There have been several articles on Medium in recent months discussing Simulation Theory, as formulated by Nick Bostrom, and brought to mainstream public attention by the film The Matrix, the idea that the ‘reality’ we experience might be some kind of computer simulation. The latest one that I have come across (click here), although not recent, is by scientist and philosopher of science Massimo Pigliucci, who argues strongly against the theory, describing it as “nonsense from modern pseudo-physics”. His specific target is an article by Klee Irwin, Marcelo Amarai, and David Chester, who have developed the theory further than Bostrom.
My intention here is not to argue with Pigliucci from a scientific or philosophical perspective; he does a good job of criticising the article from those standpoints. Instead I want to comment primarily on one striking sentence. He says that the simulation hypothesis “claims that there is a high probability that we are not physical beings (all appearances to the contrary notwithstanding), but rather simulated beings, ‘alive’ inside a gigantic simulation set up by unknown higher beings (which, according to Bostrom, are likely themselves to be simulated, and so forth, almost ad infinitum)”.
What interests me here is that this is precisely what religions and spiritual traditions have been saying for centuries, albeit in different language. For ‘unknown higher beings’ read ‘gods and goddesses’. For ‘simulated almost ad infinitum’ read ‘emanate from the infinite Divine Consciousness’. Pigliucci thinks the theory sounds like “a thinly disguised pseudoscientific notion of God”. Indeed it is, which might be a good reason to take it more seriously. He wonders “whose thought was the trigger for the self-simulation of the universe?” He may have already answered the question; it was this Divine Consciousness, otherwise known as God, or Brahma in Hinduism, En Sof in Kabbalah, and other terms in various traditions.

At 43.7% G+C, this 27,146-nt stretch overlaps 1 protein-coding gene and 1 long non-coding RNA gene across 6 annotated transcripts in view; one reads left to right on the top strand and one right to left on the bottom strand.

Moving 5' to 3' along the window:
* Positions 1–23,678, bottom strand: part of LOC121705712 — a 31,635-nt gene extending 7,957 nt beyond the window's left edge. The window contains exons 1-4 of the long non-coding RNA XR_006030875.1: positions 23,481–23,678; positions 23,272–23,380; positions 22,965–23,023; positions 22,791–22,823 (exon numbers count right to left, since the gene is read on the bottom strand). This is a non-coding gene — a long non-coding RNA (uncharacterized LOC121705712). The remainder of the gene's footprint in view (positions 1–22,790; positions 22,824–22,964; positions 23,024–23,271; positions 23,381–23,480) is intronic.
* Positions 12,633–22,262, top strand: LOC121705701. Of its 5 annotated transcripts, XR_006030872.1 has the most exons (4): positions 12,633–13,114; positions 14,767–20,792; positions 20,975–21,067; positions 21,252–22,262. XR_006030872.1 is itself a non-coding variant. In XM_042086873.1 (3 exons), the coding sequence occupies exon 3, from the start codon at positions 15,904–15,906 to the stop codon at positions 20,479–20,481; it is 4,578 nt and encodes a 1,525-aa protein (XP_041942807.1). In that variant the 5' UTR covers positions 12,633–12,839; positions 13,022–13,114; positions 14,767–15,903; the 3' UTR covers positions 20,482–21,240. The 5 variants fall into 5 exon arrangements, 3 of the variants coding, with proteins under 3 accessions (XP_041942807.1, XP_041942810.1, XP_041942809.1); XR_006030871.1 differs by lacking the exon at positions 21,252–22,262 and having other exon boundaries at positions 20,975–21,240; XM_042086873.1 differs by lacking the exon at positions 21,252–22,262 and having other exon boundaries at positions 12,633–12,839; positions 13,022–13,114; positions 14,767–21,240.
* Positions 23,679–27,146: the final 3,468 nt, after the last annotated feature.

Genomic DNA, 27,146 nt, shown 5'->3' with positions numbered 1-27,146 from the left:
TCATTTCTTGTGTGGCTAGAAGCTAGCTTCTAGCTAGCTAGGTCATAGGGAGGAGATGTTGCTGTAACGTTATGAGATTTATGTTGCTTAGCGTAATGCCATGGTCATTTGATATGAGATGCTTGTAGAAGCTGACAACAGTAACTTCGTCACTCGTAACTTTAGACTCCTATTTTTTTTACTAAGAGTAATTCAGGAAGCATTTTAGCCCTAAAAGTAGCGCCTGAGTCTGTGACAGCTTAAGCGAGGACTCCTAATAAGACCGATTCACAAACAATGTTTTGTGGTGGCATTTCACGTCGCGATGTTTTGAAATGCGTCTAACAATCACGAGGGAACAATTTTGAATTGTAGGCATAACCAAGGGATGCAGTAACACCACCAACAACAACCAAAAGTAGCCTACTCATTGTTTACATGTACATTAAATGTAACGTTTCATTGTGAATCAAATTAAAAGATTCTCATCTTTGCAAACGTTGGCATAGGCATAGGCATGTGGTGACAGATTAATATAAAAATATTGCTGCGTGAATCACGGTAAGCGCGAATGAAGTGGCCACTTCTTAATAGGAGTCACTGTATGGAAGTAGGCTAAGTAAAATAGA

Even Genesis 1 agrees, since the Hebrew word Elohim found there, (mis?)translated as ‘God’, suggesting monotheism, is plural, and therefore possibly represents the ‘unknown higher beings’ referred to in the Simulation Theory. And doesn’t our best scientific understanding agree with the theory when it says that we are not physical beings? At least since Einstein mass, thus matter, has been perceived to be a form of energy. Pigliucci appears to insist that we are physical beings, but does not say what he actually means by this. Science seems to suggest otherwise.
It is not only the ancient religions that understand the universe in this way. It is also the viewpoint of esoteric, secret societies down the ages and up to modern times, as described by Jonathan Black in his important book The Secret History of the World. Here is a sentence from Pigliucci’s article, which is intended as criticism of the Simulation Theory: “ ‘The all-encompassing thought that is our reality’ offers a nested semblance of a hierarchical order, full of ‘sub-thoughts’ that reach all the way down to the base mathematics and fundamental particles. Human beings themselves are ‘emergent sub-thoughts’ and we experience and find meaning in the world through other sub-thoughts”.
Compare that with this passage from Black: that the physical universe is “a series of thoughts emanating from the cosmic mind. Pure mind to begin with, these thought-emanations later became a sort of proto-matter, energy that became increasingly dense, then became matter so ethereal that it was finer than gas, without particles of any kind. Eventually the emanations became gas, then liquid and finally solids… Emanations from the cosmic mind should be understood in the same way, as working downwards in a hierarchy from the higher and more powerful and pervasive principles to the narrower and more particular, each level creating and directing the one below it… At the lowest level of the hierarchy… these emanations… interweave so tightly that they create the appearance of solid matter”¹.